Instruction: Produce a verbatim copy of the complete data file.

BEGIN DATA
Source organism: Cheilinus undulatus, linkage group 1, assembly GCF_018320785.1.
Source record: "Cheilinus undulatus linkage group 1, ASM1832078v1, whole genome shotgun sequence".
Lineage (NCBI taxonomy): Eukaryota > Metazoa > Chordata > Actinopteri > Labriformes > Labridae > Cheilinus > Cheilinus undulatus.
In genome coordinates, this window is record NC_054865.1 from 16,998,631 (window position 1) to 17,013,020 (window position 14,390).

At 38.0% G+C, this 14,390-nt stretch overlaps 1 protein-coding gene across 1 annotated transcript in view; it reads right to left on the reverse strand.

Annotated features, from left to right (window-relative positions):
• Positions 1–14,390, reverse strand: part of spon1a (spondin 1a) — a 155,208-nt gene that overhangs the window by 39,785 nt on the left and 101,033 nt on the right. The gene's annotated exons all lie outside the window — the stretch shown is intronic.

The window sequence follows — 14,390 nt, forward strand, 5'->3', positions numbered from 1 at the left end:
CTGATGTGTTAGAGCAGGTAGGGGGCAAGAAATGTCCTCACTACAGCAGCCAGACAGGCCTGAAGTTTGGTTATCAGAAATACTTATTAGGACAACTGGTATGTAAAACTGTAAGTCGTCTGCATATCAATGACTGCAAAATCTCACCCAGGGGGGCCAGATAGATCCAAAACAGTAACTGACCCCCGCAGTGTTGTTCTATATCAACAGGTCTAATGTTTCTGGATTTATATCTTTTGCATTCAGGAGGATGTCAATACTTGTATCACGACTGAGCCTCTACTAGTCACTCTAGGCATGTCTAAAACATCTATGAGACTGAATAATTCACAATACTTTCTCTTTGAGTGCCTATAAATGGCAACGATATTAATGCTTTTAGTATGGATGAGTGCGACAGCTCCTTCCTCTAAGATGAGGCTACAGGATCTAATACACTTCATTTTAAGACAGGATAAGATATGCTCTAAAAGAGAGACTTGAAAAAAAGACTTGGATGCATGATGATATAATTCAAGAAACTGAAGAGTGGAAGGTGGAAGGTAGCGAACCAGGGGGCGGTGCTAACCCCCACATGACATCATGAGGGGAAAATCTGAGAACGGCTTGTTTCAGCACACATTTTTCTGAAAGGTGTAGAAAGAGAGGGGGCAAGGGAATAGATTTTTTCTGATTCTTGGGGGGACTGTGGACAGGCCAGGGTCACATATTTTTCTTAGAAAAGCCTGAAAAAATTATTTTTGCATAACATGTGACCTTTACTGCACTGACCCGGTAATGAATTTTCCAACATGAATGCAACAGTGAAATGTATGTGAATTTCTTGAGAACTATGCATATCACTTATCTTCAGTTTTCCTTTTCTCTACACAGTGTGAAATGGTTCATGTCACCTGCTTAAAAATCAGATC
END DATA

Source organism: Cheilinus undulatus, linkage group 1, assembly GCF_018320785.1.
Source record: "Cheilinus undulatus linkage group 1, ASM1832078v1, whole genome shotgun sequence".
Lineage (NCBI taxonomy): Eukaryota > Metazoa > Chordata > Actinopteri > Labriformes > Labridae > Cheilinus > Cheilinus undulatus.
In genome coordinates, this window is record NC_054865.1 from 16,998,631 (window position 1) to 17,013,020 (window position 14,390).

At 38.0% G+C, this 14,390-nt stretch overlaps 1 protein-coding gene across 1 annotated transcript in view; it reads right to left on the reverse strand.

Annotated features, from left to right (window-relative positions):
• Positions 1–14,390, reverse strand: part of spon1a (spondin 1a) — a 155,208-nt gene that overhangs the window by 39,785 nt on the left and 101,033 nt on the right. The gene's annotated exons all lie outside the window — the stretch shown is intronic.

The window sequence follows — 14,390 nt, forward strand, 5'->3', positions numbered from 1 at the left end:
CTGATGTGTTAGAGCAGGTAGGGGGCAAGAAATGTCCTCACTACAGCAGCCAGACAGGCCTGAAGTTTGGTTATCAGAAATACTTATTAGGACAACTGGTATGTAAAACTGTAAGTCGTCTGCATATCAATGACTGCAAAATCTCACCCAGGGGGGCCAGATAGATCCAAAACAGTAACTGACCCCCGCAGTGTTGTTCTATATCAACAGGTCTAATGTTTCTGGATTTATATCTTTTGCATTCAGGAGGATGTCAATACTTGTATCACGACTGAGCCTCTACTAGTCACTCTAGGCATGTCTAAAACATCTATGAGACTGAATAATTCACAATACTTTCTCTTTGAGTGCCTATAAATGGCAACGATATTAATGCTTTTAGTATGGATGAGTGCGACAGCTCCTTCCTCTAAGATGAGGCTACAGGATCTAATACACTTCATTTTAAGACAGGATAAGATATGCTCTAAAAGAGAGACTTGAAAAAAAGACTTGGATGCATGATGATATAATTCAAGAAACTGAAGAGTGGAAGGTGGAAGGTAGCGAACCAGGGGGCGGTGCTAACCCCCACATGACATCATGAGGGGAAAATCTGAGAACGGCTTGTTTCAGCACACATTTTTCTGAAAGGTGTAGAAAGAGAGGGGGCAAGGGAATAGATTTTTTCTGATTCTTGGGGGGACTGTGGACAGGCCAGGGTCACATATTTTTCTTAGAAAAGCCTGAAAAAATTATTTTTGCATAACATGTGACCTTTACTGCACTGACCCGGTAATGAATTTTCCAACATGAATGCAACAGTGAAATGTATGTGAATTTCTTGAGAACTATGCATATCACTTATCTTCAGTTTTCCTTTTCTCTACACAGTGTGAAATGGTTCATGTCACCTGCTTAAAAATCAGATC